I was recently concerned how a professional web developer viewed classes in markup when discussing the validaty of using a .clearfix type class.
That line “this is how I want this styled” alarmed me somewhat, which followed my response of:
I stand by that but feel it needs to be elaborated a bit more and especially explain the “in a perfect world” comment.
“I want this element to”
The way I see things like
.clearfix in the same way that people used
<font> in the old days. It’s telling the element what it is and how to act. Granted that with CSS you don’t have to add such inline-styles to that element, but you are adding something that’s not semantic to the markup and thus bloating your code but also restricting the markup to a particular style somewhat. It doesn’t tell a human anything useful nor does it tell a machine reader anything useful, it’s only good for the specific CSS that uses
.clearfix. It’s the same as
<font> in some respect in that you are defining what something is doing without any real context;
<font> tells the text to look a particular way and
.clearfix tells it to look a particular way. I see very little differences in these two naming conventions except that at least
.clearfix doesn’t force the content to do something unless defined in the CSS where
<font> clearly does; but it’s still treating them the same.
The way to see CSS and HTML is simple; CSS is your style and design, HTML is your content and document. We want to separate that style as much as possible from our document hence why
<i> tags became redundant; as much as they where apart from the documents formatting like
<p>, they had very little meaning where
<em> had that meaning that we could also add a separate style too (though the HTML5 spec does try to bring a some semantics to them).
What About HTML Frameworks?
You may ask what I think about frameworks that use less semantic element for more design-based names such as the excellent 960.gs?
It does in fact break that rule of separating content and style by adding classes such as
.grid_4 to define the how the document should look. I cannot see any semantic value in giving a
<div> such a class so it’s broken for me.
Though I should say that it should stray people away from using such frameworks as if you aren’t worried about semantics then they are perfect and do the job really well; just that I feel they are semantically broken.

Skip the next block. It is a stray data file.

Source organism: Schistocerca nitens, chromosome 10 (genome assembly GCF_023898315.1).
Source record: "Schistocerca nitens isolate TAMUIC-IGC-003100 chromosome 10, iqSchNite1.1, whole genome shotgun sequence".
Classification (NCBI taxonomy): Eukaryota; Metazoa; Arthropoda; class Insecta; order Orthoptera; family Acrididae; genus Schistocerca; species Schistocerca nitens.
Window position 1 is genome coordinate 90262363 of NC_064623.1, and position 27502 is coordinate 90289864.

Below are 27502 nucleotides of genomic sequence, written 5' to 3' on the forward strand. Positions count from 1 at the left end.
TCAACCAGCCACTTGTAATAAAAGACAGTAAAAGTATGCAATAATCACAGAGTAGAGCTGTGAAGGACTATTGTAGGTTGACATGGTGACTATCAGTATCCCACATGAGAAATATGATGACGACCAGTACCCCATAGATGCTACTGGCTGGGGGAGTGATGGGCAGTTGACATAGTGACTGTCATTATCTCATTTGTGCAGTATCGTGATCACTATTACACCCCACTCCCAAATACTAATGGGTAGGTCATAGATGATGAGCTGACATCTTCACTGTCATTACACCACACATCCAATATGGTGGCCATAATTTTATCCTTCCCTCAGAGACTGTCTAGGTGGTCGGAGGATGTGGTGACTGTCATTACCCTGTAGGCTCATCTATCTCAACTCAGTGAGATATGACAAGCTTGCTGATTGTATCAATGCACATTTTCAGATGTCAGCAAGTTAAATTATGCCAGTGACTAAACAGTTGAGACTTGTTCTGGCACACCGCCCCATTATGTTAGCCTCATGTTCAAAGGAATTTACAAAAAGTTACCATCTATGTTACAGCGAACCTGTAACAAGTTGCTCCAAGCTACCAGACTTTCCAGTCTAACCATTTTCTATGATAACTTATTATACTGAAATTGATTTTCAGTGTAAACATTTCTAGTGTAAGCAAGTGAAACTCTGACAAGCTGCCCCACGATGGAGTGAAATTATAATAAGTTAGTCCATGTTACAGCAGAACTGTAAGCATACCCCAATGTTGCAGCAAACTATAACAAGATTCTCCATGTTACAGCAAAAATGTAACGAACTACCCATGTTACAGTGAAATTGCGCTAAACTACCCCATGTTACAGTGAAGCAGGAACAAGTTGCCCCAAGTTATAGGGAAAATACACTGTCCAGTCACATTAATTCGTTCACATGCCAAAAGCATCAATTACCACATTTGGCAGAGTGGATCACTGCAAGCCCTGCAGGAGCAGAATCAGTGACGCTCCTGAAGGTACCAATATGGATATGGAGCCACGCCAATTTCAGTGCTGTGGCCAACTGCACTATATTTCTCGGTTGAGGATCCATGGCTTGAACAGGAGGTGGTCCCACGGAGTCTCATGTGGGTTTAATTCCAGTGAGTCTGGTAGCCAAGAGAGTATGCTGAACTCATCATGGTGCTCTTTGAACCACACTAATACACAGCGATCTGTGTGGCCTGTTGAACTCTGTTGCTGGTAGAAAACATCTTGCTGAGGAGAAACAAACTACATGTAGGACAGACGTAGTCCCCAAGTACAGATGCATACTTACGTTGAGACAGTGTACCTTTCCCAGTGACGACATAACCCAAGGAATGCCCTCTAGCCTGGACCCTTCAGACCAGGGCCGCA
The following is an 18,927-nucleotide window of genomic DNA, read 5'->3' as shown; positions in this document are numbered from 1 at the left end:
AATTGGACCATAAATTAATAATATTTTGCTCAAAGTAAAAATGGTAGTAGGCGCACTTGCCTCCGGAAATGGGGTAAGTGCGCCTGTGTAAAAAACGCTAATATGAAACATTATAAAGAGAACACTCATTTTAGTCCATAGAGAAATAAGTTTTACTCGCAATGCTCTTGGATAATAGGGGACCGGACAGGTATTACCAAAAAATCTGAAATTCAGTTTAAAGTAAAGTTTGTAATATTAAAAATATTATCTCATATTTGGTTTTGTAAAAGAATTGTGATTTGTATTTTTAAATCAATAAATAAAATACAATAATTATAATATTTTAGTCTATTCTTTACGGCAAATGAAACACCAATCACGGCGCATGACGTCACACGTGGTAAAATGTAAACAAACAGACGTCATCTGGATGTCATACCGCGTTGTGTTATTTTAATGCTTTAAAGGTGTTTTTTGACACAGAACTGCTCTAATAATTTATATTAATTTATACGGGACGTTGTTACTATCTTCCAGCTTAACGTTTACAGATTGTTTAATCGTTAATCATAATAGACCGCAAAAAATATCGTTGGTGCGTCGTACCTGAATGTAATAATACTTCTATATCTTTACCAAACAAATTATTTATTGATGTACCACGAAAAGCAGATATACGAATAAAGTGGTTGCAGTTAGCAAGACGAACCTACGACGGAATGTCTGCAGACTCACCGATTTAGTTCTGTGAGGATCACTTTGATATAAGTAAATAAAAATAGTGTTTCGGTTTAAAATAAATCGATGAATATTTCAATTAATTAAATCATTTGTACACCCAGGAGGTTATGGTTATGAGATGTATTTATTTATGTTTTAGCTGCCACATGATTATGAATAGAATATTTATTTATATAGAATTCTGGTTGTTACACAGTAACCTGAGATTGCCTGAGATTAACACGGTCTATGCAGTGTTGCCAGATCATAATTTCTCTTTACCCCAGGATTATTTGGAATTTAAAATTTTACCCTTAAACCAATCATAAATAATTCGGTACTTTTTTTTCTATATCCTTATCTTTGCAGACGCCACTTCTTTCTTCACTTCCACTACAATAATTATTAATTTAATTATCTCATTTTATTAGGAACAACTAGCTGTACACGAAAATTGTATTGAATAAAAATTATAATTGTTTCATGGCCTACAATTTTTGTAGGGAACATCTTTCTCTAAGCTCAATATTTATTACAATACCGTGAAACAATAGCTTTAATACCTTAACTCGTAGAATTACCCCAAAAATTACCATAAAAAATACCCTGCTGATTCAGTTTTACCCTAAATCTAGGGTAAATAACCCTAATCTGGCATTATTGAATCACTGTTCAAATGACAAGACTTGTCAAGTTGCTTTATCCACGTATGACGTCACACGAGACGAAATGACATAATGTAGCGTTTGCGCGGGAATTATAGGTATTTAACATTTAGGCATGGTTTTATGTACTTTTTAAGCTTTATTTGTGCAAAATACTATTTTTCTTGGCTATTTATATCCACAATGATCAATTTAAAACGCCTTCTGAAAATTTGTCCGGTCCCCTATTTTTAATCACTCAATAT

“this element is a”
Keeping in with my belief of content and style separation I believe that markup shouldn’t have unnecessary classes or IDs; they should have purpose and meaning so that a user can understand what it is, and that’s the key term here. When I write markup I want to say what items are if I need to such as
<div id="main">, straight away somebody can look at that and say “Ah that’s the main part of the site”. There’s a number of these that often have to be commonly used such as;
Just a few possible examples but all these are explaining what an element is. I can refer to these easily in the CSS to add a style suited to their needs. It’s a general name to a specific element; I’m telling the CSS what an element is and not telling the element what to do. As with any good markup, it should allow the person to write a new CSS file that will work with the markup without any changes to that markup (in a perfect world).
It Has a Flow
There’s an idea on a work flow appearing here that I know many front-end developers (who are all about the semantics at least) follow; content first, style later.
So what we will do here is develop our HTML first and put in all the content we want and then assign that content a value of what it is (if you’ve ever worked with XML, JSON or arrays and objects then you’ll understand what we are achieving here). So once you made your HTML doc with all the classes and/or IDs that define what certain tags are containing, you’ll then freeze that file and start working purely on the CSS; no changes to the HTML should be made once CSS work has started. I believe there are some companies that have people who are only allowed to work on CSS and not the HTML thus making a strong need of semantics in a doc.
Is it a Perfect World Though?
Unfortunately not; there are times when we need to add those none-semantic classes to make certain markup usable. The most popular culprits are
These little classes are typically used add a respective padding or a wrapper to get elements to act so. They do have a certain amount of semantics in that there name doesn’t suggest any strict styling elements, but at the end of the day they are used purely for style reasons (I wouldn’t have it if I could). It’s a nessary evil at times that I’ve not seen any push for a fix within CSS, but would be nice if there was one that didn’t involve some horrible workarounds; I’ve tried developing some and I still rather have none-semantic markup as they are messy and aren’t really bullet-proof.
Basically, it can all be summed up like so: tell your CSS what something is and not what you want something todo.
Update – 14/11/11 @ 1730
It appears that shortly after writing this blog post an opinion article was written on Smashing Magazine about the pointless pursuit of semantics. Now while I do talk more about the use of classes and IDs in this post rather than the document as a whole, I stand by the point that any semantics isn’t a pointless pursuit and thus wrote a comment in response to the Smashing Magazine article that can be found here.